No language has the words to describe what it’s like to speak with someone who may have tried to kill you. This month, after a groundbreaking investigation by Bellingcat, theInsider and Der Spiegel identified operatives of Russia’s Federal Security Service (FSB) who were likely responsible for two poisoning attempts on my life, I called one of them on the phone. He hung up as soon as he heard my name, but for a few seconds, I listened to the voice of the man whose job, it appears, is to physically eliminate people like myself, opponents of Russian President Vladimir Putin.
It’s one thing to know, in a general way, that someone has tried to murder you — and it’s quite another to be shown the names and photographs of these people. They have ordinary faces, the same kind that I see every day on the streets of Moscow. What do these men discuss at the family dinner table? How many people they’ve poisoned today?
Bellingcat is a group of independent investigative journalists and researchers that scrutinizes publicly available data — in this case, travel information and phone records obtained from data brokers on the black market. According to the findings, four FSB officers — Roman Mezentsev, Alexander Samofal, Konstantin Kudryavtsev and Valery Sukharev — were following me on trips around Russia’s regions in the months leading up to my two near-fatal poisonings. The two latter names previously surfaced in connection with the poisoning of Russian opposition leader Alexei Navalny with a prohibited chemical agent in August 2020.
The first onset of symptoms, in May 2015, began soon after I returned to Moscow from a trip to Kazan (where, as we now know from Bellingcat, I was accompanied by two FSB officers). During a meeting I became violently ill, and soon ended up in the hospital in a coma with multiple organ failure. I was saved by the heroic efforts of my Russian doctors, though for the next year I could walk only with the help of a cane. In February 2017, I experienced exactly the same symptoms again — and once again barely managed to survive.
Both times doctors told my wife I had a five percent chance to live. The diagnosis given by doctor Denis Protsenko — who saved my life twice — was “toxic action by an undefined substance.” After the second attack, my wife passed on blood samples to the FBI for analysis to determine what toxins had been used. The agency chose to classify its findings, and continues to keep the most important ones secret today.
Poisoning has been a favored method of silencing dissenters by Soviet and Russian security services for decades. Its main advantage is plausible deniability. Every time another political opponent, independent journalist, anti-corruption activist or defector falls mysteriously ill, the authorities deny responsibility and offer alternative “diagnoses.” Navalny allegedly suffered from “low blood sugar” and problems with his digestion. In my case, they claimed I took the wrong medicine and drank too much alcohol.
Of course, poisoning leaves a small chance that the victim will survive, as both Navalny and I managed to do. (There are many others who were less fortunate.) The Putin regime does sometimes resort to more obvious methods. When opposition leader Boris Nemtsov was gunned down near the Kremlin in February 2015, it didn’t take long to figure out that the convicted gunman (a serving Interior Ministry officer) had a direct link to Putin’s entourage, as was detailed in a recent report by the Organization for Security and Cooperation in Europe.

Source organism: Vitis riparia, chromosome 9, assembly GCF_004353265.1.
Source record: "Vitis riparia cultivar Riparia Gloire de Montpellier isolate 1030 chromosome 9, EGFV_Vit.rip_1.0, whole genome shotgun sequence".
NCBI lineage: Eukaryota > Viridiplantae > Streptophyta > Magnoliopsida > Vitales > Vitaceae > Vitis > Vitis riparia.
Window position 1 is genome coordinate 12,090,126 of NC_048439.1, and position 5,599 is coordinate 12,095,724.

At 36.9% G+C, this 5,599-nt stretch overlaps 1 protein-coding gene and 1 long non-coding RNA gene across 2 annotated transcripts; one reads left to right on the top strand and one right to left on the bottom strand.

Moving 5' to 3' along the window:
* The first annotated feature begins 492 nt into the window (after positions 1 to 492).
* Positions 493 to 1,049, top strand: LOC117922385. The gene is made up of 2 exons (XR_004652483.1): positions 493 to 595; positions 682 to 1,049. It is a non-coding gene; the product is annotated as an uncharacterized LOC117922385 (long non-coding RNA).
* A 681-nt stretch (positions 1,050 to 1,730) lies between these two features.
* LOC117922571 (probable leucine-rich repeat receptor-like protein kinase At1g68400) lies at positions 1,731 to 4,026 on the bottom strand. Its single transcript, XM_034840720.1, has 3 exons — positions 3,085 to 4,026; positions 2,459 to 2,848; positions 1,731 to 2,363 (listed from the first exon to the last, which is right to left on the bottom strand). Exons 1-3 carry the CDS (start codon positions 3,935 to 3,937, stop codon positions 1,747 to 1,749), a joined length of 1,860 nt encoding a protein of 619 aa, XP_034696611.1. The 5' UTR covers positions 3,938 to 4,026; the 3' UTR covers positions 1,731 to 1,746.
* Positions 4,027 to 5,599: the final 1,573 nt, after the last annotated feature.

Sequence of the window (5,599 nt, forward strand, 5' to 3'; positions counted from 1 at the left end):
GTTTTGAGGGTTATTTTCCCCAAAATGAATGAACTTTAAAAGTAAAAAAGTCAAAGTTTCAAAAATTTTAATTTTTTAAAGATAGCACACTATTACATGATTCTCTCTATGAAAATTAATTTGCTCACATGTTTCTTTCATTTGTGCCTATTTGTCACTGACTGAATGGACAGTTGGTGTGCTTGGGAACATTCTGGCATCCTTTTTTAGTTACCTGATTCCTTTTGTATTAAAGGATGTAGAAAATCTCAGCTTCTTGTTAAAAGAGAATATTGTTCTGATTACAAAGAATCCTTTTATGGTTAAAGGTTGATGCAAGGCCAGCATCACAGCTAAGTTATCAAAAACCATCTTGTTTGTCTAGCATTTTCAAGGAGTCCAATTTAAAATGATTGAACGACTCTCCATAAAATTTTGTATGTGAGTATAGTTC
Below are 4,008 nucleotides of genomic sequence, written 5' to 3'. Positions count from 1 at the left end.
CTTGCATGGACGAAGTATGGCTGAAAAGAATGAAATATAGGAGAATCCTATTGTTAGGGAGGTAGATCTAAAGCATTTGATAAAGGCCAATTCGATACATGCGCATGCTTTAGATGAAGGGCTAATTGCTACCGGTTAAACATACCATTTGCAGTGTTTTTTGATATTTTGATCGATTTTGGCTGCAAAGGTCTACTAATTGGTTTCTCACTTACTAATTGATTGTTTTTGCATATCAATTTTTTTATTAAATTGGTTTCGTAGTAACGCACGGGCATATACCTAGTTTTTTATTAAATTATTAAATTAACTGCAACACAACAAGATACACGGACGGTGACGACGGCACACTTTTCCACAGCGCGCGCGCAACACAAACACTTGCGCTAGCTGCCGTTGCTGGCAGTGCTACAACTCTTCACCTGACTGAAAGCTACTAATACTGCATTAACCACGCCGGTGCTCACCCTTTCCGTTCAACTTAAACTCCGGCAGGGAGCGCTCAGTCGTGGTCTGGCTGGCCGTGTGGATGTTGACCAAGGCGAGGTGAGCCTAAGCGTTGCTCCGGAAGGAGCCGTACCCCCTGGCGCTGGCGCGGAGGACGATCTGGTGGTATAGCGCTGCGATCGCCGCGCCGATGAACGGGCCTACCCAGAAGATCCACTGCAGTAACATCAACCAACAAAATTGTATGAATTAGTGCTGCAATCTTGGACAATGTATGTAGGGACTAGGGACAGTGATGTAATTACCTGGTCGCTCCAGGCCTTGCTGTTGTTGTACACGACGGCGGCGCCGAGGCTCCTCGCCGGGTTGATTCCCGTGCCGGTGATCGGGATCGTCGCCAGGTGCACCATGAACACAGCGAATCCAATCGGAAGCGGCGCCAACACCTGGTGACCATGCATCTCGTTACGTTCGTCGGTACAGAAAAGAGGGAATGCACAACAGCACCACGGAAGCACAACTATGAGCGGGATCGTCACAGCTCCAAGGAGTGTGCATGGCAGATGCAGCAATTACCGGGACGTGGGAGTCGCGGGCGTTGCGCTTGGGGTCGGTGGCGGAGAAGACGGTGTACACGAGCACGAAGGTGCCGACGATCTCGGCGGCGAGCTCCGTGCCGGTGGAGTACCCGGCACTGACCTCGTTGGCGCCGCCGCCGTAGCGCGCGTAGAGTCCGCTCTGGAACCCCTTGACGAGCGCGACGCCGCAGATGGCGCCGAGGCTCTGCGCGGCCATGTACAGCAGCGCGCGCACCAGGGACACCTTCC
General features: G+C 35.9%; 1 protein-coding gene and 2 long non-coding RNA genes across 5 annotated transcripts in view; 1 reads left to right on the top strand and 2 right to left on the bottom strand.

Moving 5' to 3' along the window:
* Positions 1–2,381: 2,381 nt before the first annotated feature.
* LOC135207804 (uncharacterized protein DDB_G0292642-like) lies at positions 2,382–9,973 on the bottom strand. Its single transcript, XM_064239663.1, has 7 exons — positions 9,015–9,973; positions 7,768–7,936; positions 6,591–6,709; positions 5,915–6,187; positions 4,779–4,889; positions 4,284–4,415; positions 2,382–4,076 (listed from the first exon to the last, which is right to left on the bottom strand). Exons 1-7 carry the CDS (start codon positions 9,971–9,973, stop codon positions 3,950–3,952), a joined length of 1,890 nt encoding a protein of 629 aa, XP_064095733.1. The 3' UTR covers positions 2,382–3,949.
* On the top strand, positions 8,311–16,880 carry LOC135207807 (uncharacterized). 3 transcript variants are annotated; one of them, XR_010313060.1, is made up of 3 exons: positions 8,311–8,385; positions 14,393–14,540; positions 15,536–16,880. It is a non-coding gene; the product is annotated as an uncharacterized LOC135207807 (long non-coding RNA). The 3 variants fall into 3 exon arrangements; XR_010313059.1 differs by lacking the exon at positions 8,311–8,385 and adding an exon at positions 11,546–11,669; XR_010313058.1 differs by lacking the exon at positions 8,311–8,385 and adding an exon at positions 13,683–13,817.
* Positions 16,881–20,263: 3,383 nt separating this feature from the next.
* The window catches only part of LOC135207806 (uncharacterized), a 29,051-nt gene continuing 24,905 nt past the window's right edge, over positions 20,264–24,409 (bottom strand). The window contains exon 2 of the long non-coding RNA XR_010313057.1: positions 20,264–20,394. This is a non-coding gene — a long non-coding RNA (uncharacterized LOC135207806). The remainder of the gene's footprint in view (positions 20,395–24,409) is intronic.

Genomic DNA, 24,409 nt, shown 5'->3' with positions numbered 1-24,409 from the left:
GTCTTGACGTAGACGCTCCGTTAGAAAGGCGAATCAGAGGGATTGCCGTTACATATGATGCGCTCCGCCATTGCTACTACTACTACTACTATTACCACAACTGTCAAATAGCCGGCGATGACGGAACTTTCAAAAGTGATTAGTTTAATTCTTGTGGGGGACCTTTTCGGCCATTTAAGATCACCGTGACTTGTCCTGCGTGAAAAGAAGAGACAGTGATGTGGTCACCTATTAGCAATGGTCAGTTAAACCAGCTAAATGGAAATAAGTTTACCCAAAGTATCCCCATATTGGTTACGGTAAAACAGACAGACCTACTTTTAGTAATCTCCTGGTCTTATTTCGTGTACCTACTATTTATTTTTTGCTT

Bellingcat found that the FSB officers who tailed me before both poisonings belonged to two units. The first appears to have the job of organizing the extrajudicial murders of Kremlin opponents; the second uses internationally prohibited chemical weapons to carry out the hits. It’s worth pausing for a moment to think just how extraordinary that is: a European government in the 21st century is operating a professional squad of assassins tasked with killing its opponents.
Last week I officially filed charges against the four FSB officers for attempted murder. (My previous two complaints, in 2015 and 2017, received no response.) Once the law enforcement authorities issue their rejection of the charges (as is almost certain), I will be taking the case to the European Court of Human Rights. One day, in a different Russia, these perpetrators of state-sponsored crimes — along with many others — will be held responsible before the law. In the meantime, there is one tool the international community can use to impose a degree of accountability: the Magnitsky mechanism, which gives Western governments the right to impose targeted sanctions on human rights abusers.
For years, world leaders turned a blind eye to Kremlin officials and oligarchs who used Western institutions to launder money looted from the Russian people. It’s time to put a stop to this. Navalny recently urged the European Union to take action, a call repeated last week by a group of respected political leaders and experts. No one is asking the West to interfere in Russian politics. But the least it can do is stop enabling a regime that represses, murders and steals from its own people.
Vladimir Kara-Murza is a Russian democracy activist, author, and filmmaker. He is the chairman of the Boris Nemtsov Foundation for Freedom and vice president of the Free Russia Foundation. He is a contributing writer at The Post, writing regularly for Global Opinions with a focus on Russia.